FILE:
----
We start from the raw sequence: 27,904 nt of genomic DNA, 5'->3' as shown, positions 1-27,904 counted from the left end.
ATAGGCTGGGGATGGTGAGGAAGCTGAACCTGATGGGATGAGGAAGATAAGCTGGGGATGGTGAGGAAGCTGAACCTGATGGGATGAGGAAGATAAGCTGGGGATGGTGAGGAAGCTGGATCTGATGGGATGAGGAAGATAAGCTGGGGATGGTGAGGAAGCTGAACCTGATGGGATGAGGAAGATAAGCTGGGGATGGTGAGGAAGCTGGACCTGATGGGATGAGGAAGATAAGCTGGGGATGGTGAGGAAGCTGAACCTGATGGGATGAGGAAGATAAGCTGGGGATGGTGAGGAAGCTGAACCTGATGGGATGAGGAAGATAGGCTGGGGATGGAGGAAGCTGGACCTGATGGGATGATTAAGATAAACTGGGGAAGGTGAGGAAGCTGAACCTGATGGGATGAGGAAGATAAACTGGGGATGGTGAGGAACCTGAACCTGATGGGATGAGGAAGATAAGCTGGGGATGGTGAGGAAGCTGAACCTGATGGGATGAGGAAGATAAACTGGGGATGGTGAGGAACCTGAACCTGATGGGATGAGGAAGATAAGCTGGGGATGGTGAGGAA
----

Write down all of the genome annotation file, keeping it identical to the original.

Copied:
We start from the raw sequence: 27,904 nt of genomic DNA, 5'->3' as shown, positions 1-27,904 counted from the left end.
ATAGGCTGGGGATGGTGAGGAAGCTGAACCTGATGGGATGAGGAAGATAAGCTGGGGATGGTGAGGAAGCTGAACCTGATGGGATGAGGAAGATAAGCTGGGGATGGTGAGGAAGCTGGATCTGATGGGATGAGGAAGATAAGCTGGGGATGGTGAGGAAGCTGAACCTGATGGGATGAGGAAGATAAGCTGGGGATGGTGAGGAAGCTGGACCTGATGGGATGAGGAAGATAAGCTGGGGATGGTGAGGAAGCTGAACCTGATGGGATGAGGAAGATAAGCTGGGGATGGTGAGGAAGCTGAACCTGATGGGATGAGGAAGATAGGCTGGGGATGGAGGAAGCTGGACCTGATGGGATGATTAAGATAAACTGGGGAAGGTGAGGAAGCTGAACCTGATGGGATGAGGAAGATAAACTGGGGATGGTGAGGAACCTGAACCTGATGGGATGAGGAAGATAAGCTGGGGATGGTGAGGAAGCTGAACCTGATGGGATGAGGAAGATAAACTGGGGATGGTGAGGAACCTGAACCTGATGGGATGAGGAAGATAAGCTGGGGATGGTGAGGAA